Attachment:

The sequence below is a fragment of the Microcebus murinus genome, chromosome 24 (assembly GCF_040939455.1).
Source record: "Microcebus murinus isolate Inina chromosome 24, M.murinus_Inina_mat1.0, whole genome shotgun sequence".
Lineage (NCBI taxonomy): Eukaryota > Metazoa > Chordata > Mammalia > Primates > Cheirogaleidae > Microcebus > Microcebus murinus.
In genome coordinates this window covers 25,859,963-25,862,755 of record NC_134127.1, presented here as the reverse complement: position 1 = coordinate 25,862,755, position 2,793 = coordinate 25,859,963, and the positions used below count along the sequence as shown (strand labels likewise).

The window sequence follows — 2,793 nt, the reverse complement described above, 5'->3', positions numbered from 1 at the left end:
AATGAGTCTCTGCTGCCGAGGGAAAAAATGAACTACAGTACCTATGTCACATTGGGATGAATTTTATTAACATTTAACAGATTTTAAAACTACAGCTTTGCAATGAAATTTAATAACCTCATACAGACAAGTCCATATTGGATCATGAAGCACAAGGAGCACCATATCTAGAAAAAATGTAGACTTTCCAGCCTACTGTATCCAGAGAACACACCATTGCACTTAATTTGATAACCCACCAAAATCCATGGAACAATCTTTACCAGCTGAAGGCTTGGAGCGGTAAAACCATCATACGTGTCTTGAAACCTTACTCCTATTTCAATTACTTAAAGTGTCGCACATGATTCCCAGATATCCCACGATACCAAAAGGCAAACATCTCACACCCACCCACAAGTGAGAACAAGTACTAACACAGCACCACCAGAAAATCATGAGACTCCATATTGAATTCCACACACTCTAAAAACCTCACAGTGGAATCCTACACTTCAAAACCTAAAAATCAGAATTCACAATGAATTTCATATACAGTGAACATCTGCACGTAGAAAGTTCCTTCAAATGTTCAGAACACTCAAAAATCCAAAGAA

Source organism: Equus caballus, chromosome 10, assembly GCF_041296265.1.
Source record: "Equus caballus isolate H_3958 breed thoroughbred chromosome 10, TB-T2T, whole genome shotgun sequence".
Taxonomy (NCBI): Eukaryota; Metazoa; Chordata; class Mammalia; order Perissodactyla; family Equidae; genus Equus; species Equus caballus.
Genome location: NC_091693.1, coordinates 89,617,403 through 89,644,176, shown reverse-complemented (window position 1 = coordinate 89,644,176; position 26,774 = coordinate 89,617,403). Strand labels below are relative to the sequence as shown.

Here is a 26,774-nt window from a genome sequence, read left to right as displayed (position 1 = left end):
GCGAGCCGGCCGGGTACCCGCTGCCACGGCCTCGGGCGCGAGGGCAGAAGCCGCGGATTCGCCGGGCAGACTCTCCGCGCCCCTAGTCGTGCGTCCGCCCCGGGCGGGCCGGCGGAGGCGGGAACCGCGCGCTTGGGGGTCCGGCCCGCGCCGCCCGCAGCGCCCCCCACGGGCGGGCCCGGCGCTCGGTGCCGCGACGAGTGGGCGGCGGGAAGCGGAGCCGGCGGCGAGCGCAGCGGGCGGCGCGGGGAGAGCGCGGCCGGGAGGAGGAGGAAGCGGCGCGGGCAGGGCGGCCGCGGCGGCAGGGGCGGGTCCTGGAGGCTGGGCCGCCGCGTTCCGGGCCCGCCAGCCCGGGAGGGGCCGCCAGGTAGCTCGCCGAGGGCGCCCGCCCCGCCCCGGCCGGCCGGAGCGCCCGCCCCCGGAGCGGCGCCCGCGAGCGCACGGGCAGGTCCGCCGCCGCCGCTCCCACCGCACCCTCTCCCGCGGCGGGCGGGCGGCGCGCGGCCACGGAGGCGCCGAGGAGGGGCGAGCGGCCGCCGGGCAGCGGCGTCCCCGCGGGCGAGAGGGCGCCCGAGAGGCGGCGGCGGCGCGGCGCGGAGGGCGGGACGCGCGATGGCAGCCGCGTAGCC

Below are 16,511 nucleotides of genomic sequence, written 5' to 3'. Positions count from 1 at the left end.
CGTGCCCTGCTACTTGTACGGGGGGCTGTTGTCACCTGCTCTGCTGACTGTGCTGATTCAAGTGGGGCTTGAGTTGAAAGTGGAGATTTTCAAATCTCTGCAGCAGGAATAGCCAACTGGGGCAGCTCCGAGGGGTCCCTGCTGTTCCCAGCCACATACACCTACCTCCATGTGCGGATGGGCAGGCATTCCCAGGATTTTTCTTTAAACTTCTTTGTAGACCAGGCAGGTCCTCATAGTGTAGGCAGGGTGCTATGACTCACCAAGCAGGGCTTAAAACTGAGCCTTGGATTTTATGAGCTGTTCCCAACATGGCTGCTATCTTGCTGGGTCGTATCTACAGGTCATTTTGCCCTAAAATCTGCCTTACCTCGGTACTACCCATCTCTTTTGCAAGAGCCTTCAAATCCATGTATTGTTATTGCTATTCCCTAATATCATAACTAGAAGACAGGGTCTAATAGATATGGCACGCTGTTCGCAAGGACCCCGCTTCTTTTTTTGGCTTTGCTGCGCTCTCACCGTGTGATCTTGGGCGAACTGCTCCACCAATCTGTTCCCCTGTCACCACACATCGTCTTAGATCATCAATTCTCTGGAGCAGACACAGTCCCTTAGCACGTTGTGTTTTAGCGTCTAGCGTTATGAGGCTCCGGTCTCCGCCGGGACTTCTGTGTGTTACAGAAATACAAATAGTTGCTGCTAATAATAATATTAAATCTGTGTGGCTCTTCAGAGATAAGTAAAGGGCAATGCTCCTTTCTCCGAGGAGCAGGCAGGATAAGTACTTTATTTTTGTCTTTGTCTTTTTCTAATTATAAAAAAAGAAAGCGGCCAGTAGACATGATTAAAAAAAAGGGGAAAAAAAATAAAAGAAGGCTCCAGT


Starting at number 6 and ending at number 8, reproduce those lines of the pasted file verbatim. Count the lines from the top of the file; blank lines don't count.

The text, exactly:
AATGAGTCTCTGCTGCCGAGGGAAAAAATGAACTACAGTACCTATGTCACATTGGGATGAATTTTATTAACATTTAACAGATTTTAAAACTACAGCTTTGCAATGAAATTTAATAACCTCATACAGACAAGTCCATATTGGATCATGAAGCACAAGGAGCACCATATCTAGAAAAAATGTAGACTTTCCAGCCTACTGTATCCAGAGAACACACCATTGCACTTAATTTGATAACCCACCAAAATCCATGGAACAATCTTTACCAGCTGAAGGCTTGGAGCGGTAAAACCATCATACGTGTCTTGAAACCTTACTCCTATTTCAATTACTTAAAGTGTCGCACATGATTCCCAGATATCCCACGATACCAAAAGGCAAACATCTCACACCCACCCACAAGTGAGAACAAGTACTAACACAGCACCACCAGAAAATCATGAGACTCCATATTGAATTCCACACACTCTAAAAACCTCACAGTGGAATCCTACACTTCAAAACCTAAAAATCAGAATTCACAATGAATTTCATATACAGTGAACATCTGCACGTAGAAAGTTCCTTCAAATGTTCAGAACACTCAAAAATCCAAAGAA

Source organism: Equus caballus, chromosome 10, assembly GCF_041296265.1.
Source record: "Equus caballus isolate H_3958 breed thoroughbred chromosome 10, TB-T2T, whole genome shotgun sequence".